Instructions

To make the syrup: Combine the sugar and water in a small, nonstick (preferable, if you have one) saucepan. Bring to a boil over medium heat, stirring occasionally until the sugar dissolves. Cook, without stirring, until the syrup reaches at least 240°F. It can go as high as 248°F to 250°F. Just be sure it's within those temperatures before you take it off the stove.

To make the meringue: While the syrup is cooking, combine the meringue powder, water, and salt in the bowl of your mixer. Beat at high speed with the whisk attachment until the mixture first looks foamy, then turns white, and you begin to see tracks in the bowl. At this point, slowly sprinkle in the sugar with the mixer running. Increase the speed to high and beat until the mixture is stiff.

When the syrups gets above 240°F (115°C) and before it gets above 250°F (120°C), remove it from the heat and with the mixer running at low speed, pour it down the side of the mixing bowl (not on the whisk or beaters if you can avoid it that will send the syrup flying and start spinning sugar threads instead of incorporating it). Once the syrup is all in, leave the mixer running until the mixture cools to 80°F. You can help this process along by wrapping an ice pack around the mixing bowl.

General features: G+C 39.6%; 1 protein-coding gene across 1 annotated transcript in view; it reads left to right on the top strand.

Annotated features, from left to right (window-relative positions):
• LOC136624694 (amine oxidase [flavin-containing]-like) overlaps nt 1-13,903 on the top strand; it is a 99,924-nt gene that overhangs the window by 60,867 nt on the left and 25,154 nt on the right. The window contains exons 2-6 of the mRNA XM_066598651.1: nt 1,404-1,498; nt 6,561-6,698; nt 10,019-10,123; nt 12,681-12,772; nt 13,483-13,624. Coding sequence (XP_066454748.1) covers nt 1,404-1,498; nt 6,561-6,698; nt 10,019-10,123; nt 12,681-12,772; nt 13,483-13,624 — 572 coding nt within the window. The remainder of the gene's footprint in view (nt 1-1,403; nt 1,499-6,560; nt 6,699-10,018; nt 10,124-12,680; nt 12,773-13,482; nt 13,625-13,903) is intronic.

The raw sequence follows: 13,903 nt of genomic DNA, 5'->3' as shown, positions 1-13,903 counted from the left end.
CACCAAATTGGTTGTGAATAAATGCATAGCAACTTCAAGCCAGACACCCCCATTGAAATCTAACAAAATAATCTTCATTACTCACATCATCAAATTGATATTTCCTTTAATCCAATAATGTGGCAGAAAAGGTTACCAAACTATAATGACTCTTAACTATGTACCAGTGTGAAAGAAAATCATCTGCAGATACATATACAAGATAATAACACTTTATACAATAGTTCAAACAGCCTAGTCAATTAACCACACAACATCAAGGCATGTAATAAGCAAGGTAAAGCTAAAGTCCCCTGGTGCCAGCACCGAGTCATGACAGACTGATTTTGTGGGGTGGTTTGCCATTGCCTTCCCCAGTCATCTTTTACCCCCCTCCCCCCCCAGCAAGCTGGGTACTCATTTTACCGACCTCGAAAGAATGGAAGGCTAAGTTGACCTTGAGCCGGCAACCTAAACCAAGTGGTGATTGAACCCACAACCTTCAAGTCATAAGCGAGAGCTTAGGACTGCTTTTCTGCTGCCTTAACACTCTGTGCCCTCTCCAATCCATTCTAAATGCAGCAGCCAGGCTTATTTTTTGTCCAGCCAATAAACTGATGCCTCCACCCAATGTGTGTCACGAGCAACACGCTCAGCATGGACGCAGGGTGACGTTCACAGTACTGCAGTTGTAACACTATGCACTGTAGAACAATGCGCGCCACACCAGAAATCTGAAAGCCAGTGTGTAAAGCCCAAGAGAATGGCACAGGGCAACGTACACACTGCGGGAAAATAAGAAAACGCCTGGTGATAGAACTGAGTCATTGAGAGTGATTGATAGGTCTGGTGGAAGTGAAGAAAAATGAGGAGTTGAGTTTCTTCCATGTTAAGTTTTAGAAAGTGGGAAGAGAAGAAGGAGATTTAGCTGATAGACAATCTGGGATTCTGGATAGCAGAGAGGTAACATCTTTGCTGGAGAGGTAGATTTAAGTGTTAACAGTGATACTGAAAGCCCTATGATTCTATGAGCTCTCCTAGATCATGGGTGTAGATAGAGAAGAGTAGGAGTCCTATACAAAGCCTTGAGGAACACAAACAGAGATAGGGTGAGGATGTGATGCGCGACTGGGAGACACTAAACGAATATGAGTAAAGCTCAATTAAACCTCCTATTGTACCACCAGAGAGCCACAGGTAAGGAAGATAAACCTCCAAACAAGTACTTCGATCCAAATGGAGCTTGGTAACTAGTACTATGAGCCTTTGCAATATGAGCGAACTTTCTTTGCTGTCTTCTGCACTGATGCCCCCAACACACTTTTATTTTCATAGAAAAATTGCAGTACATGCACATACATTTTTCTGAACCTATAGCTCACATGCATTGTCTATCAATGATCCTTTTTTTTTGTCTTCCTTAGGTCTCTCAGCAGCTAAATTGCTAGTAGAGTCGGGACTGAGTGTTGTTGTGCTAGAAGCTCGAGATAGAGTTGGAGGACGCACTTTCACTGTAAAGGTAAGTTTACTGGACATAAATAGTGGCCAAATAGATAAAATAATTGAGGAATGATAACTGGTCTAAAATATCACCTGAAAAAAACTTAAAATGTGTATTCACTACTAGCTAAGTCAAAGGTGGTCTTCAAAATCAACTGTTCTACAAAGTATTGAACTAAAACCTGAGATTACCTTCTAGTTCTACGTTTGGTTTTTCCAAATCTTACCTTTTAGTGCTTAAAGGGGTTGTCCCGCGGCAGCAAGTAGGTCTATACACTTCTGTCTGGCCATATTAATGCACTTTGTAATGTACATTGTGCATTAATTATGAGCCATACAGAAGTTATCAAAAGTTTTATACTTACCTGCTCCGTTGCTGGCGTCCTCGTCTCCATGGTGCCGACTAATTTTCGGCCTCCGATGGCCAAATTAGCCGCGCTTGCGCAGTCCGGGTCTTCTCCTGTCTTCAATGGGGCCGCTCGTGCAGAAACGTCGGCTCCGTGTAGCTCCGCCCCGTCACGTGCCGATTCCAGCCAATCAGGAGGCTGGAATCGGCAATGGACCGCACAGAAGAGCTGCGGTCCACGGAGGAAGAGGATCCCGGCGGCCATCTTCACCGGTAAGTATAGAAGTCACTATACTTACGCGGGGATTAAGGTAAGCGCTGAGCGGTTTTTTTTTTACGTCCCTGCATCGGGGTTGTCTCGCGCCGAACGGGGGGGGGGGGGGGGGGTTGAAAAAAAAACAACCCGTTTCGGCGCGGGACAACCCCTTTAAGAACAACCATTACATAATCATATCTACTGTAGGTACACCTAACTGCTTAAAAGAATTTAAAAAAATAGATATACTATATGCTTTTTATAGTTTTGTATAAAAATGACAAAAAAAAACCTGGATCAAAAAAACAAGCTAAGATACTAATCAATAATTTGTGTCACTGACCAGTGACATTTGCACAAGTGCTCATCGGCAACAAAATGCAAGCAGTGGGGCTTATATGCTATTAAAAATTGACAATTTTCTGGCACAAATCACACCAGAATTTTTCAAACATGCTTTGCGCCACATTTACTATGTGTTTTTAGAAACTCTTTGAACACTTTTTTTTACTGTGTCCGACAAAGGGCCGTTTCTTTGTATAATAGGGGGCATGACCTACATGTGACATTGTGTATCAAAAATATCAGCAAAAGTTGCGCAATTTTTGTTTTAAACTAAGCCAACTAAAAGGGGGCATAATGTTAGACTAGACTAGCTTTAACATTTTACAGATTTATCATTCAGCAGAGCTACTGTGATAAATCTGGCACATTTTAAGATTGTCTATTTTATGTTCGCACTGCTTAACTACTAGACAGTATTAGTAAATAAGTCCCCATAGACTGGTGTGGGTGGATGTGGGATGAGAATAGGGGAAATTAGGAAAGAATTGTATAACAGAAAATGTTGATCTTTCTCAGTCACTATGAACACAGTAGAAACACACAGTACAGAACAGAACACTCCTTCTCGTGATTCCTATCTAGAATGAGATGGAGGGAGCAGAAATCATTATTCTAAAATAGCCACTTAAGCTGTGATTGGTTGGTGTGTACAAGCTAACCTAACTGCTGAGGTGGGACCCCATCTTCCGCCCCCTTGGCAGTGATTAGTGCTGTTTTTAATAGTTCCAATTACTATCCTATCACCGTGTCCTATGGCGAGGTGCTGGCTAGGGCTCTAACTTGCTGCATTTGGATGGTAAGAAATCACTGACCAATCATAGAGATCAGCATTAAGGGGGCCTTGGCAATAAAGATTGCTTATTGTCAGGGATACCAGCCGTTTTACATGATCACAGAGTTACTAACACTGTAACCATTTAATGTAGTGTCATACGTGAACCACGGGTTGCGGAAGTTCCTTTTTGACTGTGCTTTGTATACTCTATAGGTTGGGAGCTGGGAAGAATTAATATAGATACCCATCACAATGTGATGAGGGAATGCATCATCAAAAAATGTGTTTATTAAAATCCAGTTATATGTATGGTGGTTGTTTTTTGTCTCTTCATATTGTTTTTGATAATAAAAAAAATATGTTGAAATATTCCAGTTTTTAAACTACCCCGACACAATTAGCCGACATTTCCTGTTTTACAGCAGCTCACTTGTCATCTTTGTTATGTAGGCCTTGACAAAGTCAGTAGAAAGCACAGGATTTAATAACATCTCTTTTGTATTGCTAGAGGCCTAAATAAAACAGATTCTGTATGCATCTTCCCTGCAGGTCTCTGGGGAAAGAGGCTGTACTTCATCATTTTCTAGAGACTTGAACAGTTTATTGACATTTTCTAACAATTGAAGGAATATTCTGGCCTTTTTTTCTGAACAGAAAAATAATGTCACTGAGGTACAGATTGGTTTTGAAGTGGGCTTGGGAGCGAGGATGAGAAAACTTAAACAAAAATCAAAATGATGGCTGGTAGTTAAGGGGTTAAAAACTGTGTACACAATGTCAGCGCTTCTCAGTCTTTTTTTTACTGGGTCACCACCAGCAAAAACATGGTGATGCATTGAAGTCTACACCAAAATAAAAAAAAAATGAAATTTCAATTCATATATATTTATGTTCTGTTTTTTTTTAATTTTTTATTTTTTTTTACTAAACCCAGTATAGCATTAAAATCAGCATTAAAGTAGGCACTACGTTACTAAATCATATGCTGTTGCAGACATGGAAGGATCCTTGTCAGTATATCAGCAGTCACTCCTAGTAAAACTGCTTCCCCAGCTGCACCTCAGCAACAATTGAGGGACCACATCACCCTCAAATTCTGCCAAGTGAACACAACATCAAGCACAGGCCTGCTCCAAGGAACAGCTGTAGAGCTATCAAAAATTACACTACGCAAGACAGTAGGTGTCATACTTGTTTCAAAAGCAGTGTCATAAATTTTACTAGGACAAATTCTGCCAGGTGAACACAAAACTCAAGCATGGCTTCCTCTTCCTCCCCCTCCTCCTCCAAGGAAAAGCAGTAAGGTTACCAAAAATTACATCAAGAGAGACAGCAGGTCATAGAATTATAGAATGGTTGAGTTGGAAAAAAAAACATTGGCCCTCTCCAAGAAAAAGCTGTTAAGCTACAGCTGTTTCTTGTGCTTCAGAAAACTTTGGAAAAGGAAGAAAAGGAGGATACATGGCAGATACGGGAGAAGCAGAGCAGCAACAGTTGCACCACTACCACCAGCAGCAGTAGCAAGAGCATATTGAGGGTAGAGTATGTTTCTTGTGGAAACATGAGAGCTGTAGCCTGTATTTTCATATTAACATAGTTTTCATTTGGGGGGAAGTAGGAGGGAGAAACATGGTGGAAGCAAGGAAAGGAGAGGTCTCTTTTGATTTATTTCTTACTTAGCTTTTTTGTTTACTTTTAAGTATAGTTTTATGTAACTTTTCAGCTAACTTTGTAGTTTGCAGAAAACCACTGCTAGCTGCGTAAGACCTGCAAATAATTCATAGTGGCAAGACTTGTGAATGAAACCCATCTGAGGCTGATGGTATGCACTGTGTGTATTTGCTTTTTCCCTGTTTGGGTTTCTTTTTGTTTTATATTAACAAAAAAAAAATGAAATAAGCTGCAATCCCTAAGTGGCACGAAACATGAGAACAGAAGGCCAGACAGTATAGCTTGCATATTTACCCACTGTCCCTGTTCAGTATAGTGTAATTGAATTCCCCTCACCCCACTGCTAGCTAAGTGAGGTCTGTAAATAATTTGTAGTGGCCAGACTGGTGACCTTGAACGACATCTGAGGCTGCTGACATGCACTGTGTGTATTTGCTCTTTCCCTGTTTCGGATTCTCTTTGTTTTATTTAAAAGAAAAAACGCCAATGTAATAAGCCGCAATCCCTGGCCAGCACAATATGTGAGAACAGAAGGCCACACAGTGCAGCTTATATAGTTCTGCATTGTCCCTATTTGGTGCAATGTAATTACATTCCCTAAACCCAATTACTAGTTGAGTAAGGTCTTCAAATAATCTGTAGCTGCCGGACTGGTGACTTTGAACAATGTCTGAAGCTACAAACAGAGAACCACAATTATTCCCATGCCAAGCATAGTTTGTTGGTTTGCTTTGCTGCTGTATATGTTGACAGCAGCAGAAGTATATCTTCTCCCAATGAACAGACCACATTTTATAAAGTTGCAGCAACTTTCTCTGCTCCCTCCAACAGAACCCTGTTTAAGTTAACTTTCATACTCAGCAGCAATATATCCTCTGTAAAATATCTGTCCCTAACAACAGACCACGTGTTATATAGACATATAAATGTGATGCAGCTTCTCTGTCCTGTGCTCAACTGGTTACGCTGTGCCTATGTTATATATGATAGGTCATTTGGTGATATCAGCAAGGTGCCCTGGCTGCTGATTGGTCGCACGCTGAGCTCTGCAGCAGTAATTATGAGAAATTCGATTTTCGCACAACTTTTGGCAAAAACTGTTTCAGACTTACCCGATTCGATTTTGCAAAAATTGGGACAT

Once the meringue is cool, add the butter, a few pieces at a time, with the mixer running at medium to medium-high speed. The meringue will deflate a bit, and may begin to look curdled. Don't lose heart! This ugly "adolescent" stage is normal. Just keep the mixer running and adding the butter.

Perfect your technique

Italian Buttercream Frosting

Soon the frosting will begin to bring itself together around the whisk, then in the rest of the bowl. Once most of the butter is in, add vanilla or your choice of flavorings. This is also the time to add food coloring, if using. (Be sure to use gel or paste colors, not liquid ones they'll cause the frosting to break.)

If you're using the frosting for decorations like piped roses or if the cake is going to spend any length of time in a warm place, add the vegetable shortening in chunks at this point. (It will help the decorations hold their shape better.)

Use the buttercream within 4 hours, or refrigerate until needed.